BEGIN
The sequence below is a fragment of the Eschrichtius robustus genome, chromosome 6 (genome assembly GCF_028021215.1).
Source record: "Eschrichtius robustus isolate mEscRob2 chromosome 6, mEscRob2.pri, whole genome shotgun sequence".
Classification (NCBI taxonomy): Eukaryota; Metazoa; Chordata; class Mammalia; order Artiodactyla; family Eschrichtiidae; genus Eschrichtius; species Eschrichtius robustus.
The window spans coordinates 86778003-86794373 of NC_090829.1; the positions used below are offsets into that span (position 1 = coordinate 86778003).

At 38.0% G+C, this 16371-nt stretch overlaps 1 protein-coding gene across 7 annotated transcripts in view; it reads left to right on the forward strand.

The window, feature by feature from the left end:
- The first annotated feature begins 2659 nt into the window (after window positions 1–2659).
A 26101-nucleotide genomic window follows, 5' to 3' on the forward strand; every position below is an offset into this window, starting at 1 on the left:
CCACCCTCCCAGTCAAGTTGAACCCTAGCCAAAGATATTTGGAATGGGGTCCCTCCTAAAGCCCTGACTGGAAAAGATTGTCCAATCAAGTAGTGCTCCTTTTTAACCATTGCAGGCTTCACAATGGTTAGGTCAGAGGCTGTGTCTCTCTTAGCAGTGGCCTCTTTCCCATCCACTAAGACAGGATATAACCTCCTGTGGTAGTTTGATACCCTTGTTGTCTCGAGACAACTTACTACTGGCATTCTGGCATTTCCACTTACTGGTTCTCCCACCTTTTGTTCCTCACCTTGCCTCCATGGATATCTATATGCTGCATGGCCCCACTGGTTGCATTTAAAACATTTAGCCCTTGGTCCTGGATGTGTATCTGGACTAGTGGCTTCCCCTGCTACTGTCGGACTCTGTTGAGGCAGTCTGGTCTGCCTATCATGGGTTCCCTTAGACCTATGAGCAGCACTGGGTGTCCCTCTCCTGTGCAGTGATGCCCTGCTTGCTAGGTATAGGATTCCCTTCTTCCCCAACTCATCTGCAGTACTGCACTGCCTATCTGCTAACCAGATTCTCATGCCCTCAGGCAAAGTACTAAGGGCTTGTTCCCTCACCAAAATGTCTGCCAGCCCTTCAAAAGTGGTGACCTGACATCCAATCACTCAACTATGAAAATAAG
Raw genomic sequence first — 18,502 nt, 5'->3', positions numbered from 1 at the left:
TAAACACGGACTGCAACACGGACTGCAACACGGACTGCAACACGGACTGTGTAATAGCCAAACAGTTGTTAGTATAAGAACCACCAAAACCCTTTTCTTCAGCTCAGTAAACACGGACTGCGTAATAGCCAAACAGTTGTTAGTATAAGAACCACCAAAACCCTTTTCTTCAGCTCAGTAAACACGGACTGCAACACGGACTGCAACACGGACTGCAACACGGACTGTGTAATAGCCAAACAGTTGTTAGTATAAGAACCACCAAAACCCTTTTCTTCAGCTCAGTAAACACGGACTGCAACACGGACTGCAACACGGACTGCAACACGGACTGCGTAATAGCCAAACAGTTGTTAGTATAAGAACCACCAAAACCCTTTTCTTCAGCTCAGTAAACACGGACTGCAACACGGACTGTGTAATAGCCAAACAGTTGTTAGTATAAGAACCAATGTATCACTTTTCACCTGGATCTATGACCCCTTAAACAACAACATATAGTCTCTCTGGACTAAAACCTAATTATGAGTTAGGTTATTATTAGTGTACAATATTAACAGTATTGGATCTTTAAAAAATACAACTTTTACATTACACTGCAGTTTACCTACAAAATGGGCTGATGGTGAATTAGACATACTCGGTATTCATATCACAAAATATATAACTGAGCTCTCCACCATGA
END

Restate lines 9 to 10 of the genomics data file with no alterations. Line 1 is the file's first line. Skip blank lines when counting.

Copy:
CCACCCTCCCAGTCAAGTTGAACCCTAGCCAAAGATATTTGGAATGGGGTCCCTCCTAAAGCCCTGACTGGAAAAGATTGTCCAATCAAGTAGTGCTCCTTTTTAACCATTGCAGGCTTCACAATGGTTAGGTCAGAGGCTGTGTCTCTCTTAGCAGTGGCCTCTTTCCCATCCACTAAGACAGGATATAACCTCCTGTGGTAGTTTGATACCCTTGTTGTCTCGAGACAACTTACTACTGGCATTCTGGCATTTCCACTTACTGGTTCTCCCACCTTTTGTTCCTCACCTTGCCTCCATGGATATCTATATGCTGCATGGCCCCACTGGTTGCATTTAAAACATTTAGCCCTTGGTCCTGGATGTGTATCTGGACTAGTGGCTTCCCCTGCTACTGTCGGACTCTGTTGAGGCAGTCTGGTCTGCCTATCATGGGTTCCCTTAGACCTATGAGCAGCACTGGGTGTCCCTCTCCTGTGCAGTGATGCCCTGCTTGCTAGGTATAGGATTCCCTTCTTCCCCAACTCATCTGCAGTACTGCACTGCCTATCTGCTAACCAGATTCTCATGCCCTCAGGCAAAGTACTAAGGGCTTGTTCCCTCACCAAAATGTCTGCCAGCCCTTCAAAAGTGGTGACCTGACATCCAATCACTCAACTATGAAAATAAG
Raw genomic sequence first — 18,502 nt, 5'->3', positions numbered from 1 at the left: